Home Preparedness Quantification versus Qualification in the Fire Service

Quantification versus Qualification in the Fire Service

0
Start an Emergency & Disaster Management Degree at American Military University.

By Randall Hanifen
Contributor, EDM Digest

Many changes have occurred over the past two decades of my existence in the fire service, mainly the movement to a business-type structure and a “numbers game” environment. Over time, municipal administrators became educated to the graduate level and the public saw a similar increase in their median education levels. Now, both groups expect that the fire service should run more like a business and have many quantifiable measures.

Within the fire service, however, this expectation has been the focus of many contentious kitchen table debates in the firehouse. Many fire service personnel believe that the need to quantify everything makes us focus on the wrong items and be less competent responders.

Quantification Systems Used in the Fire Service

Over the years, there have been quantification systems related to fire protection, fire departments, firefighters and fire officers. When I started, the Insurance Services Organization (ISO) was the grade for a fire department. Although the fire department was only 50% of the total credit for the rating, with alarm processing and water supply making up the other 50%, this was the benchmark for fire departments.

Since then, the Center for Public Safety Excellence (CPSE) has developed an accreditation model and a credentialing model. These two models and programs look directly at fire departments and supporting organizations that allow fire departments to operate in the prevention, planning, response and recovery phases. The credentialing model examines the qualification of fire officers, in order to establish a benchmark in which an officer can be credentialed.

Both of these programs use many quantitative methods to measure a plethora of data points, which determine the ability to provide quality service to the public. Without these programs, we would still rely on a system that only awarded 50% to the fire department and barely looked at individuals beyond their initial certification and the clock hours they counted towards training each year.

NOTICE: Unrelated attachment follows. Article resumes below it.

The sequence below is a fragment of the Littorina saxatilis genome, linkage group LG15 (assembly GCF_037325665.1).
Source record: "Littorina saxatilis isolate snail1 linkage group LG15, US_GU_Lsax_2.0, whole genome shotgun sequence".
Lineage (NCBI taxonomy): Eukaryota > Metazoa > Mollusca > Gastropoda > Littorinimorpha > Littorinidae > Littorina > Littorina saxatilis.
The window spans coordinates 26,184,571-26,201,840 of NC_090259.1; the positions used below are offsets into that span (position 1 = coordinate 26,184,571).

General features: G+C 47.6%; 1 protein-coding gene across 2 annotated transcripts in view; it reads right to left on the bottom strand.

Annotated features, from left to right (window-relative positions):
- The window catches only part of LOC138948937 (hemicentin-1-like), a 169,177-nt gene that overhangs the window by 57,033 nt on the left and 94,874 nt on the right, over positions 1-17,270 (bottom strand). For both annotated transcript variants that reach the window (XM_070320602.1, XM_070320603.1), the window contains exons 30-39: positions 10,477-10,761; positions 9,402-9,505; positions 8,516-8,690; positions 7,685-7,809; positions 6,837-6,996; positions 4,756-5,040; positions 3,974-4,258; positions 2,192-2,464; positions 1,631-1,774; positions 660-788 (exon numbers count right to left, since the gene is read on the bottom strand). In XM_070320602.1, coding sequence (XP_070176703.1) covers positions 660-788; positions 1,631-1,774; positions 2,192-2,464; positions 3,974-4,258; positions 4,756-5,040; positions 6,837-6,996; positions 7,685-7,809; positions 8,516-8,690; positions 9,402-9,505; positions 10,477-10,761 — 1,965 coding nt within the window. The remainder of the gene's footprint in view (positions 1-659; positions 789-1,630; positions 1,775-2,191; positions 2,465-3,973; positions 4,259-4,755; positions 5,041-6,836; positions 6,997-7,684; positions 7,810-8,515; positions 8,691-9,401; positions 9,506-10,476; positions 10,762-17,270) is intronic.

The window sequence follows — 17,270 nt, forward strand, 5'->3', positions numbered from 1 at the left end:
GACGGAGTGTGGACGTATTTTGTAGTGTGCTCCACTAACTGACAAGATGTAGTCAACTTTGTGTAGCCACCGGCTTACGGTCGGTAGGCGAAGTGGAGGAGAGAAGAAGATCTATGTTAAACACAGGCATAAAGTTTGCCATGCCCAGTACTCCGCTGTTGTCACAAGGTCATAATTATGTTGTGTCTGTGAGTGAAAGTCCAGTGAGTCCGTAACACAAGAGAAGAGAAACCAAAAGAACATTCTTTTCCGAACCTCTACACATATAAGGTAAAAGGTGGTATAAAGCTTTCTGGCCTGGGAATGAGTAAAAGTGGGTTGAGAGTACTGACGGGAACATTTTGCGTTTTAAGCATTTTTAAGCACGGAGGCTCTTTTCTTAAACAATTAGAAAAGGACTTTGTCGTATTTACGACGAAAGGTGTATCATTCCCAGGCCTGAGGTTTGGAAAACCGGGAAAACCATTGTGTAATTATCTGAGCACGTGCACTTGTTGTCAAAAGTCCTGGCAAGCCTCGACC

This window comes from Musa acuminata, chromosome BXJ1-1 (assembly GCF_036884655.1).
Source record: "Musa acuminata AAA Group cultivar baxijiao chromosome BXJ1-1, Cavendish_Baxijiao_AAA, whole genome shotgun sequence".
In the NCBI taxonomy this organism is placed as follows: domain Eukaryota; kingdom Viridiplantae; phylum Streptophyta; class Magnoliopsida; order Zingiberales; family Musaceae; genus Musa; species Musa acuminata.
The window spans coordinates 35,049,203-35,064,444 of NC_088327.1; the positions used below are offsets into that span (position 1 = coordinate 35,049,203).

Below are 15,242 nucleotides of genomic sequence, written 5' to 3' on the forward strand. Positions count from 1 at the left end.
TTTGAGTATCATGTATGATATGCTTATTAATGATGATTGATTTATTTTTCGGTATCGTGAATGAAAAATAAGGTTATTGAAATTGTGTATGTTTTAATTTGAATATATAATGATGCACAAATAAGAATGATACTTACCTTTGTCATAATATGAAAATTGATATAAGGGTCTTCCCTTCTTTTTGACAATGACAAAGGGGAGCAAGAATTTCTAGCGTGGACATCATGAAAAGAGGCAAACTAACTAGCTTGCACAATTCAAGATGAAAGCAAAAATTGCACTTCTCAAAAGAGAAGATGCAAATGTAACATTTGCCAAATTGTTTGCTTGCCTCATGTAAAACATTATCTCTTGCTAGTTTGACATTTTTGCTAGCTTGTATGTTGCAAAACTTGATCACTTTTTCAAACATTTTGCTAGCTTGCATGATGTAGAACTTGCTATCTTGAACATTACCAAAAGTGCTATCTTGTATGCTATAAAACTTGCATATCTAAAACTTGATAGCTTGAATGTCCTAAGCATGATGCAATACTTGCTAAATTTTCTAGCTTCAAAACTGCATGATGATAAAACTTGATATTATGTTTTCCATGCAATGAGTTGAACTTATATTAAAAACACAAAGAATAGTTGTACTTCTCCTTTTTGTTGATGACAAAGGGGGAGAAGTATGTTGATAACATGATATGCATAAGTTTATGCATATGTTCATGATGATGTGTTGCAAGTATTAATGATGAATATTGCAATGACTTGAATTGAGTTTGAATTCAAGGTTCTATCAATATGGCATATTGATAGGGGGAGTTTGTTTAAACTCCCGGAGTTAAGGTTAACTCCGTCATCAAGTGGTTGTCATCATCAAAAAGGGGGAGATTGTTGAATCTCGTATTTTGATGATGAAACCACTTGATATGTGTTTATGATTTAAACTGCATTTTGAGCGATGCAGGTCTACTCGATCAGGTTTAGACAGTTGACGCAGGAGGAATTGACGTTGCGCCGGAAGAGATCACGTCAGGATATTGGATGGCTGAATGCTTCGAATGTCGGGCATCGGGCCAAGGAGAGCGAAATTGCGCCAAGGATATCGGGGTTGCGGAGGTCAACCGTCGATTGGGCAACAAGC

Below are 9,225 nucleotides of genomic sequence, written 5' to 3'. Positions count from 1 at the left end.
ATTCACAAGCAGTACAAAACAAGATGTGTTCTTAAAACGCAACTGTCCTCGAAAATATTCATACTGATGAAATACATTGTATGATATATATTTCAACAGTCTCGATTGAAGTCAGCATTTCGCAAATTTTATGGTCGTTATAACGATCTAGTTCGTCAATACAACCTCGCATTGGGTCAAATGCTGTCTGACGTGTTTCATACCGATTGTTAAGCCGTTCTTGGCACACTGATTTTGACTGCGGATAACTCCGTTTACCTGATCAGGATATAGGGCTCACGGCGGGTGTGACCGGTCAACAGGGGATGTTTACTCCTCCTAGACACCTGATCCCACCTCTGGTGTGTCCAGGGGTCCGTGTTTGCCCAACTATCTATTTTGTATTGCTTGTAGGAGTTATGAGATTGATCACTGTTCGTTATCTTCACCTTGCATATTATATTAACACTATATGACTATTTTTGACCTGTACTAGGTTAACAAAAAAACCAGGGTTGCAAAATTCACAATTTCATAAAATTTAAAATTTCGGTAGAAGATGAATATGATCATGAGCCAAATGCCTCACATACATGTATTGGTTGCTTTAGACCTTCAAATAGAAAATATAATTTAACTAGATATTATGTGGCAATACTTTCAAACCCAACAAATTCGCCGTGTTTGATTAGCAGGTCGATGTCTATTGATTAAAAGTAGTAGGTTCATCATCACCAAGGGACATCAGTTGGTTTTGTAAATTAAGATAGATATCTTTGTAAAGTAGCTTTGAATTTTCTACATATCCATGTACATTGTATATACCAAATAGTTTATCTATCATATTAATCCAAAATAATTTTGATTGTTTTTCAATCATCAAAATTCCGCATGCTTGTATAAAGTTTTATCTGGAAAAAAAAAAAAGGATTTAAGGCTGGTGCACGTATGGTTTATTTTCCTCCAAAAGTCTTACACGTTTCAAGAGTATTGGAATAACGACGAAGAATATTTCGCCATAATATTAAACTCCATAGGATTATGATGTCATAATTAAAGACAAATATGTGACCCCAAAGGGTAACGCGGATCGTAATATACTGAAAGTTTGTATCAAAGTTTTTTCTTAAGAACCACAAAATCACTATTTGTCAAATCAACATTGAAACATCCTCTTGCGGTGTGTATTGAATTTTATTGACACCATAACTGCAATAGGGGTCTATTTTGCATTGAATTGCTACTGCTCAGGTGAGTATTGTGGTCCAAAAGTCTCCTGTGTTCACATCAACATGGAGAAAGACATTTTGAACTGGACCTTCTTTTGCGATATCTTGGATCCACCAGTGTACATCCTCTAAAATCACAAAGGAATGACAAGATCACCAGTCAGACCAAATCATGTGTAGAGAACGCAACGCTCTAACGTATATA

Benefits of Quantification

One of the biggest benefits of the quantification programs and models is that they can truly prove that tax dollars are being spent usefully. Those funds are going towards items and programs that show a true increase in service in a particular area. They also indicate how those changes and expenditures translate to overall improvement in the fire department.

For instance, one of the biggest expenses in the fire service is personnel. While many internal fire service employees understand the importance of more personnel, many who are external to our profession see many dollars a day just “sitting around.”

Because all of our quantification systems now include community risk reduction as a part of their model, the fire chief is easily able to show how these personnel reduce the risk of fires and the amount of property without fire losses during the year. In addition, we can now encompass models that show how the fire service contributed to the overall economic well-being of the community, because there were no disruptions caused by fires or other catastrophes.

A second benefit of quantification is that the fire service now has more defined ways to measure fire officers and firefighters, aside from clock hours and their initial certifications. Over the years, we have realized that well-rounded officers who have training, education, experience and continuing education in many areas of the fire department equate to a successful fire officer.